Their friendship seemed to have made a great impact on their group relations but it wasn’t making a great impact on their plans for the presentation. Storming However, the third stage cannot be avoided. In the Storming Stage of Group Dynamics, This stage represents a period of conflict within the group because of personal issues as one seeks to express his own individuality which may or may not clash with the individual characteristics of another (Bonebright, D. , 2010). Each member wanted to do things her way. There were many issues that they had to face during this time. The first issue was time.
They never seemed to have a respect for time. It was either one of them could not make it because of family issues or the other had to be late because of work. Basing on the Team Contract (Appendix A), team responsibility includes, first, that the ttendance, punctuality, and participation at all team meetings is expected of all team members and, second, that the team members are expected to complete their allocated actions within the set timeframe. The second issue was communication. It finally dawned on the members of the team that communication was so much more than speaking the same language.
Part and parcel of the communication accomplishment would mean the communication skills applied. This includes verbal and non-verbal responses which means everyone should listen to what anyone has to say. This also pertains to efficiency and effectivity in disseminating the necessary information to all members of the group (Compton, 2013). It was also stated in the Team Contract (Appendix A) that “communication is done via Facebook and Viber. Immediate reply to any issue regarding the OSCA is required for every team member.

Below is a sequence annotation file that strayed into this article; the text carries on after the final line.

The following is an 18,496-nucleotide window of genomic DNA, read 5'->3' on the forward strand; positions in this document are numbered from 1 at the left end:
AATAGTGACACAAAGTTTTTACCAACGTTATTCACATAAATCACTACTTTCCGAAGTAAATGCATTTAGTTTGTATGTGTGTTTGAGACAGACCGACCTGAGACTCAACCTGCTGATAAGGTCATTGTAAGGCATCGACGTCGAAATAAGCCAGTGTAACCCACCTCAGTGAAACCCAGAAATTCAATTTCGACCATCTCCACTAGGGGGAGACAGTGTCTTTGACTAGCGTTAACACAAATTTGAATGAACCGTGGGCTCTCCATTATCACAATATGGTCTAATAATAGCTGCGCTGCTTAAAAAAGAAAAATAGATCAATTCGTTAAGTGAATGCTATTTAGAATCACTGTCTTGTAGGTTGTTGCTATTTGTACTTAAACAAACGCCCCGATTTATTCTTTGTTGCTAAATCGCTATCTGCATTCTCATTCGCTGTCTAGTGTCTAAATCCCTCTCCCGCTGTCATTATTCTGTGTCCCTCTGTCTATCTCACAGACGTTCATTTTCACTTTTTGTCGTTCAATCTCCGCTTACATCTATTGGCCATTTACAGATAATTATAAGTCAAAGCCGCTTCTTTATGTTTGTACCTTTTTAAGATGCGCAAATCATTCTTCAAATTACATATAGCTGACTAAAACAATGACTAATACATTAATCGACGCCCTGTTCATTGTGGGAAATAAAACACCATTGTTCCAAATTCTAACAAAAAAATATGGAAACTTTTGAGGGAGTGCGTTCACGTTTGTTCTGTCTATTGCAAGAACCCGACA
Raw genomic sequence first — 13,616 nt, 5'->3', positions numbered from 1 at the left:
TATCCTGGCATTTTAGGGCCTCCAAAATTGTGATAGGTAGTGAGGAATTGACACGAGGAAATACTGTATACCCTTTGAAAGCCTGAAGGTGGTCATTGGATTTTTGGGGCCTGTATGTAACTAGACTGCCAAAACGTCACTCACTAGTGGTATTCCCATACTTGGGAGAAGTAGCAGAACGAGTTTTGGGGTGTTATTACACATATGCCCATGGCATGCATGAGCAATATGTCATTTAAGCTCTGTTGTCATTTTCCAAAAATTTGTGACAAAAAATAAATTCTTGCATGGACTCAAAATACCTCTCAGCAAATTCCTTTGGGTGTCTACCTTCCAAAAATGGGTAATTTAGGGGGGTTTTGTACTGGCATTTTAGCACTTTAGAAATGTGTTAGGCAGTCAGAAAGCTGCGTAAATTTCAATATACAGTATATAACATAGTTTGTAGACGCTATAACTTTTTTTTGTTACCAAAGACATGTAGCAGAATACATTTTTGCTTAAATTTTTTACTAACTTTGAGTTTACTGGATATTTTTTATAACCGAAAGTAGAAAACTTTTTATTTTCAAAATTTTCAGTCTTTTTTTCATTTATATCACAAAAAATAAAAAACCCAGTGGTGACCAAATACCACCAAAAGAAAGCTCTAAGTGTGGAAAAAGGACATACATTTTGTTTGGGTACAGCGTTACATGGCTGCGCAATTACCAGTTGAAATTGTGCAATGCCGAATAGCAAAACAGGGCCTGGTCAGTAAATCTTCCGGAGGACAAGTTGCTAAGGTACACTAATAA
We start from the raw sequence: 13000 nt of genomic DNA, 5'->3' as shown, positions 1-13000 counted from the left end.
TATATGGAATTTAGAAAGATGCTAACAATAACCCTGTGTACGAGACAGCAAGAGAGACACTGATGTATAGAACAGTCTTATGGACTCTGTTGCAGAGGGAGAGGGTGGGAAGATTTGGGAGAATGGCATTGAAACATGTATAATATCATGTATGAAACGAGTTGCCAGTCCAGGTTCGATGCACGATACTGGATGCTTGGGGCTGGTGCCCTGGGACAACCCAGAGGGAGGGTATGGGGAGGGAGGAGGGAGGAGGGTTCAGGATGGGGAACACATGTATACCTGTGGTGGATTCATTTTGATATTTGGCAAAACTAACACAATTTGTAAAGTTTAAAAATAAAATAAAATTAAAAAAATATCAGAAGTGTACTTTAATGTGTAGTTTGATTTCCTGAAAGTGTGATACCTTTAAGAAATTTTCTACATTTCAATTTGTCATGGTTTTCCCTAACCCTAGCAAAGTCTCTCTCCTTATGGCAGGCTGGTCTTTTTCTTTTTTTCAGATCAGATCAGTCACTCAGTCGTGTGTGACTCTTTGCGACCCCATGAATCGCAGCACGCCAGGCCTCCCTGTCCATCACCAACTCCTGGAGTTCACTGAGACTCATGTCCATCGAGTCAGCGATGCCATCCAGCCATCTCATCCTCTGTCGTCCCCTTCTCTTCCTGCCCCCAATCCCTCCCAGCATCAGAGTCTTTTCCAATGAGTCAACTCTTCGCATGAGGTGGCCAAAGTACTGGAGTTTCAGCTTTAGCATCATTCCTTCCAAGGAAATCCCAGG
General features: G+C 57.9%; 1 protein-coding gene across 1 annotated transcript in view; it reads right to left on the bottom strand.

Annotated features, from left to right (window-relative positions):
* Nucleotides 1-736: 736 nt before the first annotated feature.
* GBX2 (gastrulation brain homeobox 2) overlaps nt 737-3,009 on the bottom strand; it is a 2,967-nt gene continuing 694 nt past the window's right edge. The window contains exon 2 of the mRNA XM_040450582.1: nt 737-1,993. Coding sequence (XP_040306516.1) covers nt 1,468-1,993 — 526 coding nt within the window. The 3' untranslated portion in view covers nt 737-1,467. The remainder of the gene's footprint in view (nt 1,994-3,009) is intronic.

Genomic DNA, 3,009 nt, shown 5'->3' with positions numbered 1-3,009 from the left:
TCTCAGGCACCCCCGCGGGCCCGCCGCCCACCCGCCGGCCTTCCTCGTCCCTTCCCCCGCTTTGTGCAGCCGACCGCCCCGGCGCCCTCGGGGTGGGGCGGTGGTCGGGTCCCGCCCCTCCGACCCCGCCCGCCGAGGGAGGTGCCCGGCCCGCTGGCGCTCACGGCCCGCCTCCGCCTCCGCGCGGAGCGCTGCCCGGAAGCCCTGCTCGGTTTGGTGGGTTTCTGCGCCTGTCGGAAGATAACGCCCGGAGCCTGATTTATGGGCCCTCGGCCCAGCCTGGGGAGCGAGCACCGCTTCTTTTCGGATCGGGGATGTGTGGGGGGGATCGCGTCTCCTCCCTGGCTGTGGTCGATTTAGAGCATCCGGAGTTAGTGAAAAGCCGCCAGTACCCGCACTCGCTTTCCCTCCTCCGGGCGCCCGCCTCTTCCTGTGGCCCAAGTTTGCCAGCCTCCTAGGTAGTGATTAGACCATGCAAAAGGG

Upon receiving the message, each member must reply to the message immediately. If a member does not send a reply, the other members will immediately assume that the member has not read the message. ” Apparently, this was not followed. Yes, the communication was always there. They always kept in touch but it was not the communication that was expected of them basing on the contract. In a study conducted by the Youth Studies Australia (2011), it was found that immediate family, romantic partners and close friends play significant roles in the lives of this sample of predominantly young working men.
This is indicated in a number of domains, including when apprentices are sharing good news, trusting significant others with a personal matter, discussing the events of the day or seeking support. This is in line with research on close relationships and relationship networks. In the team, because they were the closest friends in the entire university, they shared good news to each other most of the time but they rarely discussed about the team project which was supposed to be the most important discussion of all. The third issue was respect.
People who are closely connected mutually relate to each other, and have relationships that are characterised by openness, trust, self-disclosure, friendliness and respect (McCann & Baker, 2001). But sometimes, because of friendship, other members become too lax. The team felt that very well. According to Barker, “organizational conflict arises because of rapid and unpredictable change, new technological advances, competition for scarce resources, differences in cultures and belief systems, and the variety of human personalities. ” I believe the latter is the most common cause of conflicts.